The availability of molybdenum differs from other trace elements in relation to soil pH. It is not available in acidic soil but becomes very soluble and can be mobilised in alkaline soil. The required quantities are very low and precision and moderation is needed when applying.
Unlike other trace elements, molybdenum is strongly bound to iron and therefore unavailable in acidic soils. As pH rises, molybdenum becomes mobile and its availability increases significantly. Fresh organic matter ensures a good supply of Mo. This is not the case for peat, which develops under acidic conditions. The graph shows the different forms of Mo depending on the pH value of the soil. It shows that the MoO42- content (the form which is taken up by plants) increases significantly as pH rises.
Mo deficiency is often linked to nitrogen deficiency in legumes. Since Mo is necessary for the activity of nitrogenase and the fixation of N2, an N-deficiency can be observed. On crucifers, interveinal chlorotic plaques appear on the leaves, with a greyish colour and a soft consistency. In the most severe cases, the leaves of the plants are completely deformed.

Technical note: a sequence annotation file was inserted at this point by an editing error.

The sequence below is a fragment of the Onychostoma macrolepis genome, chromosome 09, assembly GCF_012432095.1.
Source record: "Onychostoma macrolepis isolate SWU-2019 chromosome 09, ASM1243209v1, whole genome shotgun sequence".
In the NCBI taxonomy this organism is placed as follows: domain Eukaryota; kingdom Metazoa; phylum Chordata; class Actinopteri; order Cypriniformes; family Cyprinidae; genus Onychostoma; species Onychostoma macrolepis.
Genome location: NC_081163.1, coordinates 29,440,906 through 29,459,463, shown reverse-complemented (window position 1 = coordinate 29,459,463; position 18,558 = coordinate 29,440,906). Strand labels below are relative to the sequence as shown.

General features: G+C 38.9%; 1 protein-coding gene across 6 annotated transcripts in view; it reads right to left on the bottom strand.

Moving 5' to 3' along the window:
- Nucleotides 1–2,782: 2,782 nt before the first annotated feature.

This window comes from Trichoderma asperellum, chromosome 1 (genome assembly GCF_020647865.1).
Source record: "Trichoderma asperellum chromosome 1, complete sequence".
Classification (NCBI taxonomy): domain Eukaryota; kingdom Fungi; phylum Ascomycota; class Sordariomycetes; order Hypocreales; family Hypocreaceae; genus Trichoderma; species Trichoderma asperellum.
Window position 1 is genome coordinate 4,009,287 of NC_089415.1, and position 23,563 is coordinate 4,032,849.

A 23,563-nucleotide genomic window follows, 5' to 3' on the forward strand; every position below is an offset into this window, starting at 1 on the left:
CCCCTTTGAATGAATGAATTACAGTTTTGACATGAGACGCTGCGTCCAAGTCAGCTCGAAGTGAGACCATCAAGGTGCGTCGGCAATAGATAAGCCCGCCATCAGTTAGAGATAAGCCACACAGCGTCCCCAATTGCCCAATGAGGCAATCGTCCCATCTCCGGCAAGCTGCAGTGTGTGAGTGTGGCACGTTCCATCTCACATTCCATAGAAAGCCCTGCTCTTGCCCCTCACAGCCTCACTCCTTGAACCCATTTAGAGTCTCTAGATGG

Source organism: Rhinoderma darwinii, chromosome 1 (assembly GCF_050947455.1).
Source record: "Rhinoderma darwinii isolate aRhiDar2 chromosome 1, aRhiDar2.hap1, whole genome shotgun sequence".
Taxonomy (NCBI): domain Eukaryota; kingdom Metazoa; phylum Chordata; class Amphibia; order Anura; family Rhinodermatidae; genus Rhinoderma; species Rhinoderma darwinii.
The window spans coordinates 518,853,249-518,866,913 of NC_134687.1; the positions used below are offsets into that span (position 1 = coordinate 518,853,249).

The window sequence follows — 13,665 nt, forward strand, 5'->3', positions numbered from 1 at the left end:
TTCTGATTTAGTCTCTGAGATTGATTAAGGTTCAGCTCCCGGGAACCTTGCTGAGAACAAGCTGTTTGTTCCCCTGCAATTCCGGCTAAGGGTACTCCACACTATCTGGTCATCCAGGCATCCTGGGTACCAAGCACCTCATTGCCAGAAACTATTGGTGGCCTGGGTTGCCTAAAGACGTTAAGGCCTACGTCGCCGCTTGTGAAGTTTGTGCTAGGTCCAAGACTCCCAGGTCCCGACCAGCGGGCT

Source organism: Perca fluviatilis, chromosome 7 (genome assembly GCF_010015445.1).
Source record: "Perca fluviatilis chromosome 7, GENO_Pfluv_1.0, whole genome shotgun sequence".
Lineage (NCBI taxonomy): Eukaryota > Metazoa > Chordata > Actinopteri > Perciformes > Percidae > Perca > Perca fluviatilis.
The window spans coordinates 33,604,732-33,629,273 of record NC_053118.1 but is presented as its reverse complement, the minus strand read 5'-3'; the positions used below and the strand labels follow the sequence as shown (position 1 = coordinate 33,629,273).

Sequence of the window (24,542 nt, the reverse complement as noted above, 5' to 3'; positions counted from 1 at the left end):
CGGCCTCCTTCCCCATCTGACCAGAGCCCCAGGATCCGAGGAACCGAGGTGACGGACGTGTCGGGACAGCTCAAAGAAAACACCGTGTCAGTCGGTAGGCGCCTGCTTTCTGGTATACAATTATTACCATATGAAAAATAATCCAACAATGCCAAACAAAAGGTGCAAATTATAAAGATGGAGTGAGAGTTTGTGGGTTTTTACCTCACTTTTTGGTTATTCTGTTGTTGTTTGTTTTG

Excess molybdenum blocks copper and may induce deficiencies in cereals and fodder grasses. Acidophilic crops, such as rubber, are sensitive to any excess of molybdenum.
The soil content varies greatly depending on the source rock, the iron content and the level of acidity. In general, assimilable Mo is higher in alkaline soils, soils rich in organic matter and young soils derived from volcanic rocks, whereas soils rich in iron have low Mo contents.